Nerve agents: a guide for emergency nurses. Part 1
Intended for healthcare professionals
Evidence and practice    

Nerve agents: a guide for emergency nurses. Part 1

Stephen McGhee Director of global affairs, College of Nursing, University of South Florida, Tampa, Florida, United States
Alan Finnegan Professor of mental health nursing, University of Chester, Chester, England
Neil Angus Senior lecturer, University of the Highlands and Islands, Inverness, Scotland
John Clochesy Executive dean, School of Nursing, University of Miami, Coral Gables, Florida, United States

Recent incidents in the UK and the alleged chemical attacks in Syria by the Bashar al-Assad regime have brought the subject of chemical weapons back into the public domain. To date these types of event have been relatively rare because terrorist plans to harm large numbers of people have mostly been thwarted.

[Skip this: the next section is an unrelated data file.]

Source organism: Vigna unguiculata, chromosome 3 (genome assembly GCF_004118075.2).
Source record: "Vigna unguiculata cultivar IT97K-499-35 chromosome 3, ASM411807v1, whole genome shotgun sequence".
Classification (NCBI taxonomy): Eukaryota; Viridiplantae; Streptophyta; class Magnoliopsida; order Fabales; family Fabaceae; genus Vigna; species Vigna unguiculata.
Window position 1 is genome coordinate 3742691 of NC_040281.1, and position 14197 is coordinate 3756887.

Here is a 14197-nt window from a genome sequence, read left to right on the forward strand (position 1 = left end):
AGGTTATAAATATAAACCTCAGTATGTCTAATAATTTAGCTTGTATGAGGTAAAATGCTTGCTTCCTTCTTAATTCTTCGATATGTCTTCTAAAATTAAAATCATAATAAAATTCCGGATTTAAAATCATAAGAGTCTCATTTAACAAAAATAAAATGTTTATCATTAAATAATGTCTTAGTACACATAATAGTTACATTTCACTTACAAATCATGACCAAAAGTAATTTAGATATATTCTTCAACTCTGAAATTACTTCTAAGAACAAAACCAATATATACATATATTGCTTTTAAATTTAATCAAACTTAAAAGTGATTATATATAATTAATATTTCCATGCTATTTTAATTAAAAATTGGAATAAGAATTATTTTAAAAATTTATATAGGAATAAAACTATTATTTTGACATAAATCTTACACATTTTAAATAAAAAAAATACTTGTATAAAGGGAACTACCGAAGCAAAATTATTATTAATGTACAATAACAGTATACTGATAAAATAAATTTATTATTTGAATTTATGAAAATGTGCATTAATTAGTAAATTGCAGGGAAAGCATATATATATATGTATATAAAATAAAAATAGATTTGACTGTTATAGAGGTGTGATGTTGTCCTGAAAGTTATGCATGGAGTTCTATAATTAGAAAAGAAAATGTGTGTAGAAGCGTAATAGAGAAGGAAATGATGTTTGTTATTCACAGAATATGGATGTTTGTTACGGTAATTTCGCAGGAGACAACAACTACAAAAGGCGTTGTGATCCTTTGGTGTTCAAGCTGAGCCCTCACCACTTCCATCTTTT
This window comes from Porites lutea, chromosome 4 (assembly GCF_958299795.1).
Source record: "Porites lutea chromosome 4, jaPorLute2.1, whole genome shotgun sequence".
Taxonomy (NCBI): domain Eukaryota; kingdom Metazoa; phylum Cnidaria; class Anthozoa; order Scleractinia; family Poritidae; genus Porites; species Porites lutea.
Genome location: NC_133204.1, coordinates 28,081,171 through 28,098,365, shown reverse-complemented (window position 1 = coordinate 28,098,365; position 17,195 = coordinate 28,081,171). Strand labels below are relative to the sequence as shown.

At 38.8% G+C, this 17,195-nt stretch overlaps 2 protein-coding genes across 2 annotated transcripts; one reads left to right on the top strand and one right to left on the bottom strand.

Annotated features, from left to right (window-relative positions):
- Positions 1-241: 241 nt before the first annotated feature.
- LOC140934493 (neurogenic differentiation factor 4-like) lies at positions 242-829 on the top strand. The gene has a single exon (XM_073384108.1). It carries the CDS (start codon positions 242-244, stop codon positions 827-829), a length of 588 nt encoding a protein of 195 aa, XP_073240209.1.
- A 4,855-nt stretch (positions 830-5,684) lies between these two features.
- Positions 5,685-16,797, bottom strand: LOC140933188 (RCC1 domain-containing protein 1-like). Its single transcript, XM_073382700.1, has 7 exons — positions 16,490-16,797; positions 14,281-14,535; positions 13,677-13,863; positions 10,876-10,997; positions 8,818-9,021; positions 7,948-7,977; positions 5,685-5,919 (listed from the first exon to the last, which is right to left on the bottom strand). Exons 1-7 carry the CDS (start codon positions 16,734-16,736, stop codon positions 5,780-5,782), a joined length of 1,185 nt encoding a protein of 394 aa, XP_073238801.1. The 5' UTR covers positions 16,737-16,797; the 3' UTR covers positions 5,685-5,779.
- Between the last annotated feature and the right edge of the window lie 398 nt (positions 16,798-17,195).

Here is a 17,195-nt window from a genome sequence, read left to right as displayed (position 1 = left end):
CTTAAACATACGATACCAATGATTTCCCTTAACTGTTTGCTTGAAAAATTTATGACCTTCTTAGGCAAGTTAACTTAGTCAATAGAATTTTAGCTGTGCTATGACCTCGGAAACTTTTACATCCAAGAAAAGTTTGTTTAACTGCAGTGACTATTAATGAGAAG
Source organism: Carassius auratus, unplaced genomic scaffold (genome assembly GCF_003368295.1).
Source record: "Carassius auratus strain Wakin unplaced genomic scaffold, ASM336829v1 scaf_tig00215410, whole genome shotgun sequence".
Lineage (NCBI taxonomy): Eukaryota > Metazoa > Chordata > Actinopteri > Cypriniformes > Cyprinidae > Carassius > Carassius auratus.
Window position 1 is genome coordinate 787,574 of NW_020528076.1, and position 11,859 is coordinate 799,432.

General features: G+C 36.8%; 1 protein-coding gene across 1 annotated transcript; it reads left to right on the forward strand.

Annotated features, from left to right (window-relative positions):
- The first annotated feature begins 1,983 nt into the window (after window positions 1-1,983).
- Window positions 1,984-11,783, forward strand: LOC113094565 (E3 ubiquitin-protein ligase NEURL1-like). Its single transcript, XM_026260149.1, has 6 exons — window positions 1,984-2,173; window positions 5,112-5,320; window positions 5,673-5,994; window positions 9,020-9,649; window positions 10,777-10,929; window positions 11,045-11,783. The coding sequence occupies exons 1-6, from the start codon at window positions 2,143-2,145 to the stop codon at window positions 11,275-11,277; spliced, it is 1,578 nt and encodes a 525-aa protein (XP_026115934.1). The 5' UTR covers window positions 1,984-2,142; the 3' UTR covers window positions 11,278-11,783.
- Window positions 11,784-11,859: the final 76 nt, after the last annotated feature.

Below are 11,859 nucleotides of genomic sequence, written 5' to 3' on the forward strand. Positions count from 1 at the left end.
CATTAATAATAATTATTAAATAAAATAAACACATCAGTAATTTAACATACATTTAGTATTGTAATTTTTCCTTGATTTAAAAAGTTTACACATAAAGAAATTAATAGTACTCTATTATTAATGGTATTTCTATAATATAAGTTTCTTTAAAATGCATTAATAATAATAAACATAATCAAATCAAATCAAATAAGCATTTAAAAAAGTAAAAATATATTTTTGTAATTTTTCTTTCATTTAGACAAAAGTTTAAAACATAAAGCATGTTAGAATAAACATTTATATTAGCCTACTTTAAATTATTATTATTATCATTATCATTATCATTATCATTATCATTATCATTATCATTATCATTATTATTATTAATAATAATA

This is the first part of a two-part article on nerve agents. Part one gives an overview of these agents, their historical background and manufacture, and how the agents affect physiology. Part two, which will appear in the next issue, considers the pre-hospital response to the use of nerve agents, including effective triage and decontamination, and in-hospital treatment.

Emergency Nurse. doi: 10.7748/en.2019.e1896

Peer review

This article has been subject to external double-blind peer review and has been checked for plagiarism using automated software


Conflict of interest

None declared

McGhee S, Finnegan A, Angus N et al (2019) Nerve agents: a guide for emergency nurses. Part 1. Emergency Nurse. doi: 10.7748/en.2019.e1896

Published online: 19 February 2019

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